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Baltmanis responds to residency questions

While meeting with voters, Baltmanis has been fielding questions about his eligibility to represent Waupaca County in the state Assembly.

He is challenging incumbent state Rep. Kevin Petersen in the November election.

The Democratic candidate lives in the town of Lanark, about one-half mile from the Waupaca County line and the 40th District border.

According to Article IV, Section 6, of the Wisconsin Constitution, a state representative must be a Wisconsin resident for at least one year and a qualified elector of the district at the time of taking office.

A qualified elector is defined in state law as a U.S. citizen, 18 years of age or older, who has resided in the district at least 10 days before any election at which he or she offers to vote.

“I have met all legal requirements to be a candidate for the seat in question, and I will continue to follow the rules as the representative of the 40th,” Baltmanis said.

“A candidate for Assembly must intend to become a resident of that district 10 days before taking office,” according to Reid Magney, the public information officer for the state Government Accountability Board. “Somebody could literally live in one district and run for office in another district.”

“I have more close ties to the 40th District than I do to any other district in the state. Over the years, I’ve been involved in the community issues of Waupaca County more than I have to any other area in the state,” Baltmanis said, noting that he had been a longtime officer of the Waupaca County Democratic Party until he stepped down as vice chairman three years ago.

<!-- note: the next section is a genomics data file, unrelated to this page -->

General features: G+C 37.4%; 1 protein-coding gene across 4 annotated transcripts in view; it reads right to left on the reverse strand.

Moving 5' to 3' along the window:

“We do a large part of our personal business here. My wife works in the district, our two youngest daughters are Waupaca High School graduates, and most of our friends live in the 40th,” Baltmanis said.

“I actually pay the majority of my taxes into Waupaca County,” he said, noting that 54 percent of his property taxes go to the Waupaca School District and Fox Valley Technical College.

Baltmanis said he plans to work for a future in which all the residents of the 40th Assembly District “have a shot at the potential their future can hold.”

Magney said a candidate for the Assembly may not be eligible to vote for himself, but he would still be eligible to run for the office if he is a Wisconsin resident.

“It’s really a question for the voters to decide whether they want someone who currently lives in the district or who plans to move into the district once they’re elected,” Magney said.

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